Connie Herbert

 


W.A. POETS FROM THE PAST

 

Her Poems

New 

Everything is Bloody North of Twenty Eight

Shirts Is hard Ta Get

The Ballad of Eddy Jones

The Long Semi Trailer

Thanks to Irene Conner for these 4 poems

If anyone has any other poems by Connie, I would love to have them to put on this page

 

 

Constance (Connie) Marguerite Herbert

Born: 25 Nov 1924

Died:  9 December 2002

Biography:  

This text is taken from the info supplied in her funeral Eulogy.

Connie was born at Pemberton, in the Sou'west corner of Australia where her parents, James and Mary (nee Monti)  Doherty were living on the "Group Settlement Scheme"  This scheme was an attempt to get more people living and working on the land, however it was not the success it was hoped to be and Connie's family later found themselves in Fremantle where her father worked on the wharves.

During the Depression, Connie attended several Convent schools as her family moved lodgings.  She was a bright student, particularly with English and Literature, she was first published in a children's book when only 8 years old .  Leaving school, she stayed at home looking after her younger siblings while her mother went out to work.  At 21,. as the war drew to a close, Connie got her first job at the fabric counter of "Pellews" in Fremantle.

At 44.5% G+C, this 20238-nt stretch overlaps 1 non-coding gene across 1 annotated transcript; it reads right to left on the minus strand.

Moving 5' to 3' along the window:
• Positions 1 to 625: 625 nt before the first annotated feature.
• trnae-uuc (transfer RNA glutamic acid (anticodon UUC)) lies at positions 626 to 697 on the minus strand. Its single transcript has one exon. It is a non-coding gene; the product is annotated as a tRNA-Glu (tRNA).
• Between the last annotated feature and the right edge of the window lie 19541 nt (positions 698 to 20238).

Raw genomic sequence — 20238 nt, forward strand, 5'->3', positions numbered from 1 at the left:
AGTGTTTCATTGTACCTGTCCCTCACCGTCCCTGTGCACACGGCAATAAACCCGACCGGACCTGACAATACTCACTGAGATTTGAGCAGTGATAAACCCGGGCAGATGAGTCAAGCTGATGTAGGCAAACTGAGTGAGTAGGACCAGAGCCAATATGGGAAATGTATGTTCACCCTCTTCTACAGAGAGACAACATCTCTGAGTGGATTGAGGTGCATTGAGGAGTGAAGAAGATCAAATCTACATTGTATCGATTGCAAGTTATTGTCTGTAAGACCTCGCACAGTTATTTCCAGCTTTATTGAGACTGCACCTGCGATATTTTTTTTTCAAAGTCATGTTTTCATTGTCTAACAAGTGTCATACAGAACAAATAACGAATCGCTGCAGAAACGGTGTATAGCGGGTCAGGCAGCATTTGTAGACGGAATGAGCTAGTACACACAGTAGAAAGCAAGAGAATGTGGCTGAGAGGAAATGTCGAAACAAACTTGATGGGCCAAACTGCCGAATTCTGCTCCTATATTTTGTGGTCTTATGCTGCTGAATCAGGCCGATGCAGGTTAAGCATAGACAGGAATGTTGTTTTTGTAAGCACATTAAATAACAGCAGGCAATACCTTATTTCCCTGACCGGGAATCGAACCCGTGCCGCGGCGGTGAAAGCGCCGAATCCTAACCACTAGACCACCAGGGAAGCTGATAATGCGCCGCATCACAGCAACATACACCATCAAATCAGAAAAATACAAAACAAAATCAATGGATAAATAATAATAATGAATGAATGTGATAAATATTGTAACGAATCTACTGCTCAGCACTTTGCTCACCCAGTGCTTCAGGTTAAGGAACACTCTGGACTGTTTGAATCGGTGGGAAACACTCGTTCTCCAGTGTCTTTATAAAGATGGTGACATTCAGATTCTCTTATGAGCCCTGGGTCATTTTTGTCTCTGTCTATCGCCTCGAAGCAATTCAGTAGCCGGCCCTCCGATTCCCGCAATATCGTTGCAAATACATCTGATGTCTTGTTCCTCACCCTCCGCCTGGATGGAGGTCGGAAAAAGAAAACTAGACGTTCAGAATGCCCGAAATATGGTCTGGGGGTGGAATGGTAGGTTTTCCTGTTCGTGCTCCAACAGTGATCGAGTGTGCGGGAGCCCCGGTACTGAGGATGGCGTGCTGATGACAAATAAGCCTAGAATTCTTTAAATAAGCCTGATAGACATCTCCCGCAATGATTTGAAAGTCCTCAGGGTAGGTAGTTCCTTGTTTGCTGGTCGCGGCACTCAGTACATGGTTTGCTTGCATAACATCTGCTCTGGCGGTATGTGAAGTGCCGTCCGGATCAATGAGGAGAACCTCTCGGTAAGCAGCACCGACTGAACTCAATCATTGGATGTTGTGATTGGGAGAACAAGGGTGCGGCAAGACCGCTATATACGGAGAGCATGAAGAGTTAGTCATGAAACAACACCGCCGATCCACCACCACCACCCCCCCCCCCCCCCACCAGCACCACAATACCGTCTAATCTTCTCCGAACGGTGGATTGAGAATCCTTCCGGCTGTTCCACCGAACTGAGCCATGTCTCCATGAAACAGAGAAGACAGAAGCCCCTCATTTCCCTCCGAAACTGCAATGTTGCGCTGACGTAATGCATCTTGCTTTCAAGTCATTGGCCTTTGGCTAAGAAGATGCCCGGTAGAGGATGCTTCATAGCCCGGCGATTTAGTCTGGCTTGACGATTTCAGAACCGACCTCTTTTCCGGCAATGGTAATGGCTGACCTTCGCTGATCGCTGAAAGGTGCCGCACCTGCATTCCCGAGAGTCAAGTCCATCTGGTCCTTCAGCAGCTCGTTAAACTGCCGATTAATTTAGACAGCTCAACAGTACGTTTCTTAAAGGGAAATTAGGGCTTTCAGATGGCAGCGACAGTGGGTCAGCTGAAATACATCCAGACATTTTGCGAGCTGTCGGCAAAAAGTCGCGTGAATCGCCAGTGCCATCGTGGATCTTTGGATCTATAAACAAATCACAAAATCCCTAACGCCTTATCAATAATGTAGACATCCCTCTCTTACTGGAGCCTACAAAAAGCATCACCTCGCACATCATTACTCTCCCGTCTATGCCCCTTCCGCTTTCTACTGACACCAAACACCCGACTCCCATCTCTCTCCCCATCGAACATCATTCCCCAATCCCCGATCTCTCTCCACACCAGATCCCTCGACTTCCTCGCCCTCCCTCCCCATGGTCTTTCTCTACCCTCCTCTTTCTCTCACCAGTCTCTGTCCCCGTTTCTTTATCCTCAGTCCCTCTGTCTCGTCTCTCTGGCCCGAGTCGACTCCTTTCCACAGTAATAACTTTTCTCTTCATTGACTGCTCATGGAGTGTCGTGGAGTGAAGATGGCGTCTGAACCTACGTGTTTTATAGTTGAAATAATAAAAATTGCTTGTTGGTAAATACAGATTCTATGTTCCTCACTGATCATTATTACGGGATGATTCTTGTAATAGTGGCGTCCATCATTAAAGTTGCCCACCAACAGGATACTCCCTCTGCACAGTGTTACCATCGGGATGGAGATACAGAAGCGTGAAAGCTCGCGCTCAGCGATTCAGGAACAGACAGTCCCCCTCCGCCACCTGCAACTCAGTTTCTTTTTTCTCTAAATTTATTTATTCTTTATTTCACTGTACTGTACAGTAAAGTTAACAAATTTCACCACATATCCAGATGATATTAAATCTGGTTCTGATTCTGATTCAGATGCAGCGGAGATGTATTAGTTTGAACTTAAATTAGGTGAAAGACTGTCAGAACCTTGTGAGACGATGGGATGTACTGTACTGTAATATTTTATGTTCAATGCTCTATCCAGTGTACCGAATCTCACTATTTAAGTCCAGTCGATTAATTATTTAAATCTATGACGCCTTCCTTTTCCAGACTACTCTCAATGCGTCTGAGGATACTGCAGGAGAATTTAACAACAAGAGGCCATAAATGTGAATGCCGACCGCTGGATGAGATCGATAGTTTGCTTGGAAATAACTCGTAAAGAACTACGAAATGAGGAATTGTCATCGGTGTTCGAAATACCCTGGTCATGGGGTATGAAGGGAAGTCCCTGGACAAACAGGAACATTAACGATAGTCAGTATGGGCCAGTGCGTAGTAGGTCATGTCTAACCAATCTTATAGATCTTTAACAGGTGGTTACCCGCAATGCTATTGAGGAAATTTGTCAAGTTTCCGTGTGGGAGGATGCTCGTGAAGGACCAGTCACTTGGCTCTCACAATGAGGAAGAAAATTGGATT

It was while she was working there that she developed her love of literature which continued and developed all through her life.   In 1951, Connie married Jim Herbert, a naval rigger, and with views of starting a new life, packed all their worldly goods onto a motor bike and rode off to Albany, living in a tent  -  Life took a turn for the worse when their tent burnt down, so off they went again,  this time by Austin A40 Ute to New South Wales.  It was there that Connies literary pursuits took off, with many jobs writing for the radio and stage as well as developing as a rhyming poet of some note.  During this time she also had some small acting roles. 

In the 1960's, Connie and Jim, now the parents of a daughter returned to Fremantle, but misfortune again was her companion for her husband died, leaving her to raise her daughter and earn an income.  Connie and her daughter then headed off to England where she had a variety of jobs before retuning to WA and taking up a position as a cook at Gasgoyne Junction. to be followed by some time as a barmaid, a TAB operator  and as a child care assistant.

All this moving about gave Connie a lot of material for her writing which she had continued - she used this material as both a poet and story teller in her "new" career as a guest speaker and a "public speaking" teachrer.

During this time, Connie had a short lived second marriage to Brian Heath.

Her home in Fremantle was always abuzz with people from all walks of life, but mainly in the literary world.  She was a foundation member  of the National Women's Writers (WA), later going on to be National President. She was also an active member, both as a writer and performer with the Fremantle "Harbour Theatre" 

 In her later life, her eyesight deteriorated, however even though this put a stop to her driving, it didn't stop her writing or performing.  

In the mid 1990s, she joined the newly formed WA Bush Poets and Yarnspinners Assn, and became both a prolific poet and performer as well as a mentor to those whose talents were still developing.   She continued with this until her death in 2002 .

 

 

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